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Archive for Entertaining

TIP OF THE DAY: Frozen Fruit “Ice Cubes”

We love to flavor water with fresh fruit, and to add fruit to ice cubes.

Here’s a twist on conventional ice cubes: Use frozen fruit instead of ice cubes.

We have long made “party ice cubes” with a strawberry or other fruit (plus herbs, or savory ice cubes like cherry tomatoes and basil) embedded in an ice cube, but with frozen fruit only, there’s no surrounding ice to dilute the drink.

The only advisory:

  • Plain frozen fruit alone works better for drinks that are already chilled.
  • Fruits embedded in ice cubes will keep frozen longer, and are better for room temperature drinks.
  • However, watermelon, with its higher water content, can be cut into ice cube shape. The flavor doesn’t work with every beverage, but when it does, it’s terrific!

  • Wash and pat dry fresh strawberries or other fruit. If the leaves on strawberries are perky-looking, you can leave them on.
  • Place the fruit in the freezer in a pan, spaced so they don’t freeze together. When the fruit is frozen, you can remove it to a storage bag.
  • The easy way: Purchase bags of frozen fruit and use two or more varieties in each glass—strawberries and sliced peaches, for example.
  • Match the fruits to the flavors and colors of the drinks: cherry ice cubes, citrus (we love blood orange or grapefruit), cucumbers, grapes (use mixed colors), melon (try melon balls), other berries and sliced stone fruits.
  • Don’t stockpile the frozen fruit or fruit ice cubes: Make only what you’ll use within a week.

  • Coconut Water Ice Cubes
  • Flower Ice Cubes
  • July 4th Ice Cubes
  • Strawberry-Thyme Ice Cubes
  • Tea, Coffee Or Lemonade Ice Cubes
  • Wine Ice Cubes


    Fruit Ice Cubes

    Top: Freeze fruit to substitute for ice cubes (photo courtesy California Pizza Kitchen). Bottom: The more conventional way: Add fruit or herbs to the water before freezing the ice (photo courtesy Zespri| Facebook).




    FOOD FUN: Bacon Clothesline

    The innovative chef David Burke has 11 restaurants, stretching from Manhattan to Aspen.

    His playful yet polished cuisine has long featured memorable dishes, from Angry Lobster to Chocolate Burke’In Bag (a molded chocolate bag filled with mousse) to our latest fancy, Bacon On A Clothesline.

    Unlike many of his dishes, you can make your own Bacon On A Clothesline. It was all the rage at one of our recent parties, hanging on a string stretched between poles next to the bar. Get your drink, unpin a crisp slice of bacon and enjoy!

    If you’re entertaining outside for Father’s Day, rig up your own bacon clothesline for memorable “bar food.”

    Bacon On A Clothesline was created for Chef Burke’s latest restaurant, Fabrick. The menu also features a revolving choice of dishes such as Octopus Tacos, Baked Pork Shoulder with “Angry” Garlic, Skate “Chop,” Avocado Panna Cotta, Chicken Mousse with Crisped Chicken Skin and “Sticks On A Salt Brick”—skewers of duck parts on a slab of pink Himalayan salt.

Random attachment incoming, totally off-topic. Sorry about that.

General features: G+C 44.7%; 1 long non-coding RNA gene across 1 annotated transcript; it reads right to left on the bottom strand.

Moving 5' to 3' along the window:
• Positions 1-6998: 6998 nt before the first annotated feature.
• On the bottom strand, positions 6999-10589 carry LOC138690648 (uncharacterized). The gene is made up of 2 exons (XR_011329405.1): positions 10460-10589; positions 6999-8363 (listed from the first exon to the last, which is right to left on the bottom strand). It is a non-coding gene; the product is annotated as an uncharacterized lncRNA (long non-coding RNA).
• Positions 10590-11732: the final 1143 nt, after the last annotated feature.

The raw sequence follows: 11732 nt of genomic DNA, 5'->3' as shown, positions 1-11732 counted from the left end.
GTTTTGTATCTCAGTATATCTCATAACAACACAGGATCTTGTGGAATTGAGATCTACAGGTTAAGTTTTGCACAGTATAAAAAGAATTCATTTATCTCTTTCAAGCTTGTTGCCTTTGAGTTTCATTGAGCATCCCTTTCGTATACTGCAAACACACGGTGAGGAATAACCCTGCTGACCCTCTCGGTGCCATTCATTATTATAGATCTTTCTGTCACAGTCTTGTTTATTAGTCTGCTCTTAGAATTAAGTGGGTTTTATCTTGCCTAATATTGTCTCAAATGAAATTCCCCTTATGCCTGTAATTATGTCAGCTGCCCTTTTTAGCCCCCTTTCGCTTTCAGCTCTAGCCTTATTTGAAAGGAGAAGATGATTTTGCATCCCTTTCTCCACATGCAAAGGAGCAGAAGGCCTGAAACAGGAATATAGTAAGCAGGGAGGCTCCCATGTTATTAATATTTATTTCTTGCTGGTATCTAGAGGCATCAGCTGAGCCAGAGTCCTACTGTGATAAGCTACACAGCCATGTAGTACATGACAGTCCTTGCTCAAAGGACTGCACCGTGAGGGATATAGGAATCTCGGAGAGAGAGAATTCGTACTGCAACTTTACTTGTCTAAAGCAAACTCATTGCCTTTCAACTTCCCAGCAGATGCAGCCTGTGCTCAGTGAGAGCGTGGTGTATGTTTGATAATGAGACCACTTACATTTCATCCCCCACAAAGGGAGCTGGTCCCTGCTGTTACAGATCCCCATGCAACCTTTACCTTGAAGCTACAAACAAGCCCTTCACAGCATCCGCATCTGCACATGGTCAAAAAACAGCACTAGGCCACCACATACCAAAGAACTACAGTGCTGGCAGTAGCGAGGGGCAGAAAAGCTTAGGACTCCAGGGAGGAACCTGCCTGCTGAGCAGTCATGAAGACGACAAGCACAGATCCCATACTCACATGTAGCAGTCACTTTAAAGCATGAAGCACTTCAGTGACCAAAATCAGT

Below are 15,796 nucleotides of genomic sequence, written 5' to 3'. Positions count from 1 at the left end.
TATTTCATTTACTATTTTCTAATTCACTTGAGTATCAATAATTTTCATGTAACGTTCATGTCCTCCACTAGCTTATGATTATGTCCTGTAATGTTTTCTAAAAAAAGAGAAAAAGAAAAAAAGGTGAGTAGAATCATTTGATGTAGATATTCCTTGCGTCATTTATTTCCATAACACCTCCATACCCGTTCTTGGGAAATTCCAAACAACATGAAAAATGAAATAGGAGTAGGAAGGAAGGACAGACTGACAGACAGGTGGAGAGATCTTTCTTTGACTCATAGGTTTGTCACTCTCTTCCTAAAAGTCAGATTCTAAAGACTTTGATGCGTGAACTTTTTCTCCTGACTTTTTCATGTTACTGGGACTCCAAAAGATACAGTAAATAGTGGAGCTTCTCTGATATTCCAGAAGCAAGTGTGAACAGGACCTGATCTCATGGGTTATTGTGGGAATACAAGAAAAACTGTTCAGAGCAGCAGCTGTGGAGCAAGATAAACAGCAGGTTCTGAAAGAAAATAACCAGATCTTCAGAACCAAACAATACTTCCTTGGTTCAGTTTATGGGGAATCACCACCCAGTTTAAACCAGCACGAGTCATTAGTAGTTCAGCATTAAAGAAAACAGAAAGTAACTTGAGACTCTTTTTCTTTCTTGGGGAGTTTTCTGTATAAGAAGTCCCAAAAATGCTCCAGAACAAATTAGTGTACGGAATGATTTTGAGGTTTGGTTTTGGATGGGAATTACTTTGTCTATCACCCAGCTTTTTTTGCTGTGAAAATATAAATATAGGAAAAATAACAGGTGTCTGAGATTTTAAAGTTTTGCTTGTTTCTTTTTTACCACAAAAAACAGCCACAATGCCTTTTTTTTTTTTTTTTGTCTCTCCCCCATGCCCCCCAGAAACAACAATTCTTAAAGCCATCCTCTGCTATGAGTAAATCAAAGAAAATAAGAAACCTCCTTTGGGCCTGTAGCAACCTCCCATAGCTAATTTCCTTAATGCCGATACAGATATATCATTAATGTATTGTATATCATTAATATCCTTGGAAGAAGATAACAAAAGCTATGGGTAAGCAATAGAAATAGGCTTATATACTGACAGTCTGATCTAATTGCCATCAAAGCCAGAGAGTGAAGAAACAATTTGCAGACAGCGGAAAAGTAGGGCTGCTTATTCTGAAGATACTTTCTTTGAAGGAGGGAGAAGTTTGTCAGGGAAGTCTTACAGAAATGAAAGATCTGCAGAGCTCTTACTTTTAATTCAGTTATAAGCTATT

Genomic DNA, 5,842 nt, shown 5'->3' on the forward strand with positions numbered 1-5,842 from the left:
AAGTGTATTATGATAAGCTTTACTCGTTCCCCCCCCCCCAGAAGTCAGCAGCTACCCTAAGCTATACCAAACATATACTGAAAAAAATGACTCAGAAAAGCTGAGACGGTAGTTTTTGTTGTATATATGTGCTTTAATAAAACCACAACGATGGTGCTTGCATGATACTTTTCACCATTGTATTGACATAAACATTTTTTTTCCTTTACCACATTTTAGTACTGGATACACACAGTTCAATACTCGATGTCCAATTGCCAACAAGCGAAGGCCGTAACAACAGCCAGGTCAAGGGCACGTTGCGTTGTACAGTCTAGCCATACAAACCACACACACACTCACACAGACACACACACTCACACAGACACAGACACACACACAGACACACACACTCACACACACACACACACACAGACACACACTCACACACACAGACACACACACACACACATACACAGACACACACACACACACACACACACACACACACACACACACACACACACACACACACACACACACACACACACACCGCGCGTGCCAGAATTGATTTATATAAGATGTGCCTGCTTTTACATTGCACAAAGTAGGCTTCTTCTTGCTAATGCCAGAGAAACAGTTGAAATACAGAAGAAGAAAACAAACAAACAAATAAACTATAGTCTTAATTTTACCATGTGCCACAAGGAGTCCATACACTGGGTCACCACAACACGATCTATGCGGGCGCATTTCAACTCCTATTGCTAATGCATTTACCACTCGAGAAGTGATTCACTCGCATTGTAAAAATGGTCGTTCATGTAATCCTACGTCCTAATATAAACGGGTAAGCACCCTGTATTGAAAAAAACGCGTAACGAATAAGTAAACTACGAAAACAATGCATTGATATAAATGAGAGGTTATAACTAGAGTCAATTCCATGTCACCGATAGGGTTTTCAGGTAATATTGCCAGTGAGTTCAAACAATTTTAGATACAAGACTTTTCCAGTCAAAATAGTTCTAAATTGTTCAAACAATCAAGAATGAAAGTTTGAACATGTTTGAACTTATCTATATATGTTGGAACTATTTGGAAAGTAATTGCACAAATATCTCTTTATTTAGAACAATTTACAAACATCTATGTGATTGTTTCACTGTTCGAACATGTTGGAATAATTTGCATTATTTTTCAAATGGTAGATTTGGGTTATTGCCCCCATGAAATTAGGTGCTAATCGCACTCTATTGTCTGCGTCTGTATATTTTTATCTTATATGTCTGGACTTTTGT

David Burke Fabrick is on the ground floor of the newly renovated garment district hotel, the Archer Hotel, a boutique hotel that also houses a Burke Group rooftop lounge, Spyglass, with skyline views.


    Bacon On A Clothesline

    Bacon, three strips of candied bacon with clothespins to a wood framed “clothesline.”

    There’s also and a California-style aerie at the entrance to the hotel, where you can have a cocktail and people watch.

    Fabrick is located between Fifth and Sixth Avenues, at 47 West 38th Street, Manhattan; 212-302-3838. The website:



    TIP OF THE DAY: DIY Bruschetta Bar


    Cherry Tomato Bruschetta

    DIY Bruschetta Bar

    Top: Grab a slice and pick your toppings. We love this selection from Center: The classic bruschetta topping: tomatoes, olive oil and basil. The tomatoes can be halved cherry or grape tomatoes or diced beefsteak or roma tomatoes (photo courtesy Bottom: As a bonus for guests, grill the bread as you need it, so it will be warm. Photo courtesy (see their other fun DIY bars).


    Oh, how we love bruschetta and crostini. Take slices of good crusty bread and grill (bruschetta) or toast (crostini—see the differences below) and add your favorite toppings. Crunchy and savory, it’s our idea of what to have with beer, wine or a Martini.

    It’s easy to toast bruschetta on the grill, and to take it one step further by setting up a DIY bruschetta bar for guests. If you’re grilling for Father’s Day, it’s a memorable way to start the event, with any beverage from iced tea and soft drinks to alcohol.

    By the way, that’s broo-SKETT-uh, not broo-SHETT-uh). The word is not only mispronounced in the U.S., but also misued. Bruschetta is the grilled bread, not the topping: bruscare means “to roast over coals.”

    We’ve seen jars of marinated tomatoes and basil sold as “bruschetta.” It should be labeled bruschetta topping.

    All you need are bread, olive oil and toppings. For a DIY bar, offer at least three different toppings. Our favorites are below.

  • Baguette loaves
  • Olive oil, salt, pepper and peeled, halved (horizontally) garlic cloves
    For The Toppings

  • Avocado, mashed and seasoned (garlic, salt, pepper, lemon juice, etc.)
  • Fresh basil, julienned/shredded